3. The last “source of value” for a college education is the subjective value of meeting lifelong friends, having new experiences, and expanding your intellectual horizons. Just because its extremely intangible, doesn’t mean there’s not enormous value here. But, the question to ask here is not whether or not college has large intangible value (of course it does), but whether or not you believe that intangible value to have increased significantly (by over 2.5x as we’ve concluded the increase in lifetime income likely isn’t enough to explain the 2.5x increase in tuition cost relative to inflation) since 1978. I personally think that’s being overly aggressive.

I can’t pretend to be the expert on this, but at this point, I’d conclude that whereas the value of a college education has increased dramatically (maybe even by as much as 75-100%), it hasn’t gone up enough to justify a 2.5x increase relative to inflation. If you accept my conclusion then the obvious question is what is causing tuition to increase so much? Two possible explanations jumped out at me:

  • Tuitions haven’t caught up with the value of a college education: While my conclusion above was that the value of a college education hasn’t increased 2.5x from 1978 until today, one possible explanation of tuition price is that the value of a college education is still higher than what students pay for it, and, if that were true, we would expect tuitions to continue to increase.
  • Tuitions are higher than the value of a college education and are being propped up by a combination of two things:
    1. Tuitions are being boosted by a subsidy cycle: Free money from the government is one of the easiest ways to get price increases. While we often think of the US government’s subsidized loans and tax writeoffs for college tuition as a means to help more people attend college, an equivalent way of thinking about it is that it gives colleges free rein to increase prices without worrying about reducing the number of people who enter. In a “normal” market, this would be the end of it (slightly higher prices, but more people entering college), but because college education has become such a political affair (every family always thinks its “too expensive”, and every politician promises to make it cheaper), we always get more subsidies from more politicians which feeds back into the original problem.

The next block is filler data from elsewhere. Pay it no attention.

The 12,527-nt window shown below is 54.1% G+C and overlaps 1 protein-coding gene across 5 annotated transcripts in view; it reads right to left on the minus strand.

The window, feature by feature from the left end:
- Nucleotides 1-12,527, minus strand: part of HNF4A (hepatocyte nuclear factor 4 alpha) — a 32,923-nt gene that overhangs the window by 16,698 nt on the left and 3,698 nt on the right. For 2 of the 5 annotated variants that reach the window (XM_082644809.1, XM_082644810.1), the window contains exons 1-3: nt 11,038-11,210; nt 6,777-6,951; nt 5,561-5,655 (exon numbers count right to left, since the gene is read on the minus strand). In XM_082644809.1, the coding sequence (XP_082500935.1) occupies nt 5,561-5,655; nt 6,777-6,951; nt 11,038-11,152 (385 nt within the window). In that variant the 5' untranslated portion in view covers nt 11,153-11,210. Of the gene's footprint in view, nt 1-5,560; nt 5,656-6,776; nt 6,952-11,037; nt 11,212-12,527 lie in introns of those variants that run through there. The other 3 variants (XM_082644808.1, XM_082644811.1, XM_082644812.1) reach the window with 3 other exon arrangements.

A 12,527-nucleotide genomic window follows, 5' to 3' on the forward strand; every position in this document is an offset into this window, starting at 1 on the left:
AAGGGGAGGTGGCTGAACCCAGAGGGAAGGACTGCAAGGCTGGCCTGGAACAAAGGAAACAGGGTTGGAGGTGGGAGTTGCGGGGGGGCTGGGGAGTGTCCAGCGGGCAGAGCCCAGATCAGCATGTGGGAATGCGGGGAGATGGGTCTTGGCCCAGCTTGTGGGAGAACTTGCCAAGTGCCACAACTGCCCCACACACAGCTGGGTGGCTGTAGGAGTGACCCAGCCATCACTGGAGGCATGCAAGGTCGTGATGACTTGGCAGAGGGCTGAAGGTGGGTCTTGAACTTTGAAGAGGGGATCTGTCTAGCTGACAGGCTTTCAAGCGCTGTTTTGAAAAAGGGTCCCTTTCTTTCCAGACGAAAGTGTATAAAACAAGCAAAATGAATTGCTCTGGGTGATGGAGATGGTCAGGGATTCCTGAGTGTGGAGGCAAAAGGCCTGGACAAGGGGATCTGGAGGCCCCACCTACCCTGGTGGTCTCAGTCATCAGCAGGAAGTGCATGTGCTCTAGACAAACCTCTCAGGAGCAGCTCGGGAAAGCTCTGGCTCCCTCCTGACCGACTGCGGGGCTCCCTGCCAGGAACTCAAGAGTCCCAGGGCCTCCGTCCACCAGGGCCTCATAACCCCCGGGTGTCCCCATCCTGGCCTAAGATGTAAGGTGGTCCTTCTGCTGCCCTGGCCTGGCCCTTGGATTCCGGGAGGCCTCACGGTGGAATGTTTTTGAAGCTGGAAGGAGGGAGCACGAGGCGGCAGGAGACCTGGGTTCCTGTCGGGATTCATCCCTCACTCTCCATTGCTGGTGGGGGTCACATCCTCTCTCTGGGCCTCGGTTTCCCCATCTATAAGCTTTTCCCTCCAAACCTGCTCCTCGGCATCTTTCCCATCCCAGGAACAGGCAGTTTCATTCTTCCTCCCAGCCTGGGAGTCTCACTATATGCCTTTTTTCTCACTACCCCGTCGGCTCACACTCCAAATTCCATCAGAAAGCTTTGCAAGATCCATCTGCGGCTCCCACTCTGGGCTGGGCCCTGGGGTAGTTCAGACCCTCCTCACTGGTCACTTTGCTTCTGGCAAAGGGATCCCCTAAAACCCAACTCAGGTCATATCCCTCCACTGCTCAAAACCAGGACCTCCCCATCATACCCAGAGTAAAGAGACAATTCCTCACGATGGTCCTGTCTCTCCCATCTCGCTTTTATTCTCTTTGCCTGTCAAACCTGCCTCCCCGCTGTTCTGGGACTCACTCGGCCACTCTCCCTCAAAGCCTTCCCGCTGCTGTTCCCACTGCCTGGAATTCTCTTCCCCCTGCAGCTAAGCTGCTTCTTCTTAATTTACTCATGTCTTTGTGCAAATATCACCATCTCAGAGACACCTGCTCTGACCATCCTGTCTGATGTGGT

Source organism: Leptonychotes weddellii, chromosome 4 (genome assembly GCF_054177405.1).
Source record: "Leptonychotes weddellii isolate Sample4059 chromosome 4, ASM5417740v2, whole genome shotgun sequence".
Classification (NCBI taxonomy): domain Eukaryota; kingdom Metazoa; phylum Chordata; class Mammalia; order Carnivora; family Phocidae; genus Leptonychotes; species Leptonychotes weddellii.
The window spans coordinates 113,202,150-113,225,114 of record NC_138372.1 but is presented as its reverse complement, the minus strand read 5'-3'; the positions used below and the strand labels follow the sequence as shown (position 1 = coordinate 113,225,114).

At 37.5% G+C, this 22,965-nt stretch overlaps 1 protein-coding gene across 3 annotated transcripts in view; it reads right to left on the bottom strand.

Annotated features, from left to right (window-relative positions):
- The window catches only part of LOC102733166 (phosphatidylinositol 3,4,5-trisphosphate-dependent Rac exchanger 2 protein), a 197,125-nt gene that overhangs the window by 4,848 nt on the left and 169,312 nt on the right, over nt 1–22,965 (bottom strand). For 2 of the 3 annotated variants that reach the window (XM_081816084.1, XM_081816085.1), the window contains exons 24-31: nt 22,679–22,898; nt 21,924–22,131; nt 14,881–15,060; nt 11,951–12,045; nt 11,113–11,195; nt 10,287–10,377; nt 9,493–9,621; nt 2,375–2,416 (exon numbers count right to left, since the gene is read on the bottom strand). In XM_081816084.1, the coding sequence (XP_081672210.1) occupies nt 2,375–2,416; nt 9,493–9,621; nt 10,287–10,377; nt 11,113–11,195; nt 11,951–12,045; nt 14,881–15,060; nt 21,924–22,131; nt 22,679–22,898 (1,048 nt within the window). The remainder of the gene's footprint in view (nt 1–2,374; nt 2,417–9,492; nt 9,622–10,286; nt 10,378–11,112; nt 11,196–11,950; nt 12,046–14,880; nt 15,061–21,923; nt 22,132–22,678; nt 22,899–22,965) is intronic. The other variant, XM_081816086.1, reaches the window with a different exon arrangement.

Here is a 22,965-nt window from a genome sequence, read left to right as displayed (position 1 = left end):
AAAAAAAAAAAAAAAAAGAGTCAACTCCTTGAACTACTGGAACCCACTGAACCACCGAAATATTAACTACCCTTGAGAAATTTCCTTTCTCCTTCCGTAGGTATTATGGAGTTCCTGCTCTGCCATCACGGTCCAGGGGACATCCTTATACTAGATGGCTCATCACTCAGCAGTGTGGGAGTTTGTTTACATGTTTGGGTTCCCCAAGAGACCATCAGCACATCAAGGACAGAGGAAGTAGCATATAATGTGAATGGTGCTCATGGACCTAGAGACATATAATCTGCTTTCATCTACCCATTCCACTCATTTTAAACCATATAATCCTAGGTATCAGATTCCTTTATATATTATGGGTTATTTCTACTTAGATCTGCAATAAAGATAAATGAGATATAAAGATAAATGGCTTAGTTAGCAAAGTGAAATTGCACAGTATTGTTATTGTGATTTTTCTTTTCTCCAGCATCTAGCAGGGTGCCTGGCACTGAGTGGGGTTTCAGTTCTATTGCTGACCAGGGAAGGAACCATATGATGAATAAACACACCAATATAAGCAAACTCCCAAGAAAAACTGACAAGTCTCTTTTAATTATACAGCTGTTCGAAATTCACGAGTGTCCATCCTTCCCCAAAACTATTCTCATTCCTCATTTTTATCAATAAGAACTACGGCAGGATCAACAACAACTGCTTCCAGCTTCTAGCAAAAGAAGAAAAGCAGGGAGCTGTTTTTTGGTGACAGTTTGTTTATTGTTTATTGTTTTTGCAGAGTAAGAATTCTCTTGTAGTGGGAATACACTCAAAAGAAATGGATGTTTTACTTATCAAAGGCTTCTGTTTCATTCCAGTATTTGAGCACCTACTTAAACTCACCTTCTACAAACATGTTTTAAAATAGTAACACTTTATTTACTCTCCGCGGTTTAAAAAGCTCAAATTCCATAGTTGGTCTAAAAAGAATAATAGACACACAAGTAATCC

2. Families have bad expectations around the value of a college education: One explanation, which is making the rounds of the policy wonk blogosphere, is that this is all a big bubble. In the same way that people felt tech stocks in the late 90s and real estate in the 2000s were a good buy, its entirely possible that families have uninformed expectations about the value of a college education and thus believe the higher tuitions are worth it. If this is true, then we could be on a collision course with a generation of families (like in the 80s) suddenly realizing “the emperor (of college tuition) has no clothes!” (which might be precipitated by a long stagnation/decline in the wages of college educated individuals) followed by a potential crash in tuitions.

What should be done? Truthfully, it depends on which of these conclusions is correct. If its just that tuitions haven’t caught up with the value of a college education, then it makes sense that tuitions are increasing, and it may even make sense to increase tuition grants/subsidized loans (as it likely means not enough people are getting a college education because they couldn’t get access to the capital to pay for it).

However, if tuitions are over-valued, then it would be advisable to end the college tuition subsidy cycle and implement policies which potentially “soften the blow” of the coming college education value and tuition crash.

But to make the right policy decisions and tradeoffs, its important to first understand which of the two explanations is correct. And that’s a whole ‘nother set of data and analyses…

(Image credit – Chart of the Day)